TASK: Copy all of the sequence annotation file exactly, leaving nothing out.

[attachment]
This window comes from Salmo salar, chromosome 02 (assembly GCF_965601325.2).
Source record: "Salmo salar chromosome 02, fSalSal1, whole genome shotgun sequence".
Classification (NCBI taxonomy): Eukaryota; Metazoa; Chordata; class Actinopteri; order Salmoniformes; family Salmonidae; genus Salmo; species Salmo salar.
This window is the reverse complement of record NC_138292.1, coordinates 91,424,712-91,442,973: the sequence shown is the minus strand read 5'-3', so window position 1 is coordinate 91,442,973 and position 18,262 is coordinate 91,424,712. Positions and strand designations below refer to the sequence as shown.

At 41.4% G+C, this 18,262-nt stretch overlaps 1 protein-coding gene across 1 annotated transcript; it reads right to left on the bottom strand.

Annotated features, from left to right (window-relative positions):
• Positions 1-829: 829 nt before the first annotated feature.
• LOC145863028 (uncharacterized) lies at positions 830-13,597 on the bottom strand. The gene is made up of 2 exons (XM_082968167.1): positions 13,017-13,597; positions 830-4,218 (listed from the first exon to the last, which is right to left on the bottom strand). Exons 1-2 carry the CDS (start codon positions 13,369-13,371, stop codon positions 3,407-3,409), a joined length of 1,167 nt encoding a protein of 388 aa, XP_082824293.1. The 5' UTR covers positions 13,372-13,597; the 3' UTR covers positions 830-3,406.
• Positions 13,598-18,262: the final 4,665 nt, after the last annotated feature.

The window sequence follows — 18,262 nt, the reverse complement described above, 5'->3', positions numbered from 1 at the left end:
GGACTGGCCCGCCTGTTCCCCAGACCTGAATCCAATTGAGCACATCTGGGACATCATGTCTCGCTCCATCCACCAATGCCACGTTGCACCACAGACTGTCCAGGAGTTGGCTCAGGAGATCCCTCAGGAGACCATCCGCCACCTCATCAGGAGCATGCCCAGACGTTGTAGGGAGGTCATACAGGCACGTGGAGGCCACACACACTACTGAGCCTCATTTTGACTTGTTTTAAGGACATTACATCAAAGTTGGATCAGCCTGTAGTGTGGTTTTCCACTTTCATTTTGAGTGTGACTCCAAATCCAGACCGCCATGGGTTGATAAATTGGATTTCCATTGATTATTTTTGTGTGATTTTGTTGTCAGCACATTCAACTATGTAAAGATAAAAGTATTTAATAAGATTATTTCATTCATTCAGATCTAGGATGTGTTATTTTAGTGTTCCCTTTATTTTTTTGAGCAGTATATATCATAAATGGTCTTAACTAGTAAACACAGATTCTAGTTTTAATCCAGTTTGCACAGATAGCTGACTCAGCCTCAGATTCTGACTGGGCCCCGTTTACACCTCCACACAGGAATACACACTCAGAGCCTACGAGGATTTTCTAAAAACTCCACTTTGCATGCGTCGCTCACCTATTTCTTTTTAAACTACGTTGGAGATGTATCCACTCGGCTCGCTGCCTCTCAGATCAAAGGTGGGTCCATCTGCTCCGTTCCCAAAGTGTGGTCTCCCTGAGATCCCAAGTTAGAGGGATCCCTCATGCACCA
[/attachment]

This window comes from Salmo salar, chromosome 02 (assembly GCF_965601325.2).
Source record: "Salmo salar chromosome 02, fSalSal1, whole genome shotgun sequence".
Classification (NCBI taxonomy): Eukaryota; Metazoa; Chordata; class Actinopteri; order Salmoniformes; family Salmonidae; genus Salmo; species Salmo salar.
This window is the reverse complement of record NC_138292.1, coordinates 91,424,712-91,442,973: the sequence shown is the minus strand read 5'-3', so window position 1 is coordinate 91,442,973 and position 18,262 is coordinate 91,424,712. Positions and strand designations below refer to the sequence as shown.

At 41.4% G+C, this 18,262-nt stretch overlaps 1 protein-coding gene across 1 annotated transcript; it reads right to left on the bottom strand.

Annotated features, from left to right (window-relative positions):
• Positions 1-829: 829 nt before the first annotated feature.
• LOC145863028 (uncharacterized) lies at positions 830-13,597 on the bottom strand. The gene is made up of 2 exons (XM_082968167.1): positions 13,017-13,597; positions 830-4,218 (listed from the first exon to the last, which is right to left on the bottom strand). Exons 1-2 carry the CDS (start codon positions 13,369-13,371, stop codon positions 3,407-3,409), a joined length of 1,167 nt encoding a protein of 388 aa, XP_082824293.1. The 5' UTR covers positions 13,372-13,597; the 3' UTR covers positions 830-3,406.
• Positions 13,598-18,262: the final 4,665 nt, after the last annotated feature.

The window sequence follows — 18,262 nt, the reverse complement described above, 5'->3', positions numbered from 1 at the left end:
GGACTGGCCCGCCTGTTCCCCAGACCTGAATCCAATTGAGCACATCTGGGACATCATGTCTCGCTCCATCCACCAATGCCACGTTGCACCACAGACTGTCCAGGAGTTGGCTCAGGAGATCCCTCAGGAGACCATCCGCCACCTCATCAGGAGCATGCCCAGACGTTGTAGGGAGGTCATACAGGCACGTGGAGGCCACACACACTACTGAGCCTCATTTTGACTTGTTTTAAGGACATTACATCAAAGTTGGATCAGCCTGTAGTGTGGTTTTCCACTTTCATTTTGAGTGTGACTCCAAATCCAGACCGCCATGGGTTGATAAATTGGATTTCCATTGATTATTTTTGTGTGATTTTGTTGTCAGCACATTCAACTATGTAAAGATAAAAGTATTTAATAAGATTATTTCATTCATTCAGATCTAGGATGTGTTATTTTAGTGTTCCCTTTATTTTTTTGAGCAGTATATATCATAAATGGTCTTAACTAGTAAACACAGATTCTAGTTTTAATCCAGTTTGCACAGATAGCTGACTCAGCCTCAGATTCTGACTGGGCCCCGTTTACACCTCCACACAGGAATACACACTCAGAGCCTACGAGGATTTTCTAAAAACTCCACTTTGCATGCGTCGCTCACCTATTTCTTTTTAAACTACGTTGGAGATGTATCCACTCGGCTCGCTGCCTCTCAGATCAAAGGTGGGTCCATCTGCTCCGTTCCCAAAGTGTGGTCTCCCTGAGATCCCAAGTTAGAGGGATCCCTCATGCACCA